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Feedback and Error Correction Global Standards for Education Office of Overseas Programming & Training Support (OPATS)
Learning Objectives Identify: (a) what good feedback should do for students, (b) what good feedback shouldn’t do to students, (c) techniques that provide supportive feedback. Analyze case studies of teacher-student interactions to determine when and how to give effective feedback. Practice using error correction techniques.
Let’s look at some feedback samples: What’s your impression here? T = Teacher J = Juan T: Juan, tell us about monarch butterflies. J: Butterflies yellow. Fly Mexico. It warm Mexico. Long time T: Good J: Me is right, Teacher? T: Yes, good job, Juan.
How do you react to this feedback? T = Teacher, S 1 = First Student S 2 = Second Student T. Hello everyone. Did anyone do anything interesting over the weekend? S 1: Teacher, I see a good movie. T: “I SAW a good movie. Often I SEE, yesterday I SAW. . I have SEEN See, Saw, Seen. Did you forget our unit on irregular verbs last week? Today I see, Yesterday I saw, I have seen. . . (teacher calls on a second student) Victor, did you see a movie this weekend? S 2: Yes, Teacher I saw a movie called “Moving Fast. ” T; Thank you Victor. I’m glad some students study.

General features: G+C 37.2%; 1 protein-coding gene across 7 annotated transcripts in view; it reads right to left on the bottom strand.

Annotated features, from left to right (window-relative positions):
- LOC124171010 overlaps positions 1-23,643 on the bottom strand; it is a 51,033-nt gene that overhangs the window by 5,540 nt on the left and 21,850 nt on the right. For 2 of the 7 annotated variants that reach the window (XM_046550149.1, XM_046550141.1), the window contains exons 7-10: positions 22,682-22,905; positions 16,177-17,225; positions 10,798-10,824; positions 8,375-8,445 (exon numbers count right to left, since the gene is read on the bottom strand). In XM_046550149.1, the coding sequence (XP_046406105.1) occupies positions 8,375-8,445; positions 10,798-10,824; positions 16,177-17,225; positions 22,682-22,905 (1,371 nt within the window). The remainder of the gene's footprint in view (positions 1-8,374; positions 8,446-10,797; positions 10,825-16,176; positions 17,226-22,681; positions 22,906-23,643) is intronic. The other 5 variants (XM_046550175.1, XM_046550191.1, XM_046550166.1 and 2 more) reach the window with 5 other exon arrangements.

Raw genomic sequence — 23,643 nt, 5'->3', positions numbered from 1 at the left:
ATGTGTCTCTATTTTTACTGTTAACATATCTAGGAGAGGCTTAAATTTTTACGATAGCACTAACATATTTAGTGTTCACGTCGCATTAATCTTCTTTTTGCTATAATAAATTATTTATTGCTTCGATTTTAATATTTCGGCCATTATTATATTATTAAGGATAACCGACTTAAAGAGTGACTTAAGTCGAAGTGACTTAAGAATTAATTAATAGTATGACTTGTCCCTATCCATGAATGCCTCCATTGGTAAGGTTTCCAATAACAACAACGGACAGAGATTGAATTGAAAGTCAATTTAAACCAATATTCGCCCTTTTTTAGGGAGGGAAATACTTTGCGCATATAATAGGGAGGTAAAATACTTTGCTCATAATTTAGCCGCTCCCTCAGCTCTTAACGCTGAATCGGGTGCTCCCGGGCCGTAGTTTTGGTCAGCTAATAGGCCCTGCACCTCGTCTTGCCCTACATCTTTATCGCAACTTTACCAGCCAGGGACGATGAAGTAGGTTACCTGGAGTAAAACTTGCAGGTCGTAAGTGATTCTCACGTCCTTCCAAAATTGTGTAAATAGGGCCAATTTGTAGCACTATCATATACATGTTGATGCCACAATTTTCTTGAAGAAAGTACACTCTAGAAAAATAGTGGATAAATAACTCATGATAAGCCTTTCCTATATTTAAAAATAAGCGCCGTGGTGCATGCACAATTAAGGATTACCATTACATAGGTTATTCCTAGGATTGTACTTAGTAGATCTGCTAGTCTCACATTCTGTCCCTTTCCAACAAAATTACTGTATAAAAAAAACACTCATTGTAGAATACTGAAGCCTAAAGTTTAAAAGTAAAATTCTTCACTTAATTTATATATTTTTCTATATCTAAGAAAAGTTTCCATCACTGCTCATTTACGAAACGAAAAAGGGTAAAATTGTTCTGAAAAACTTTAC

GIVING FEEDBACK Giving Feedback
Feedback vs. Error Correction? Feedback is any advice or reaction that responds to communication (a student) has produced. Error correction is focused more on negative student production and aims to help the student repair such errors in the future.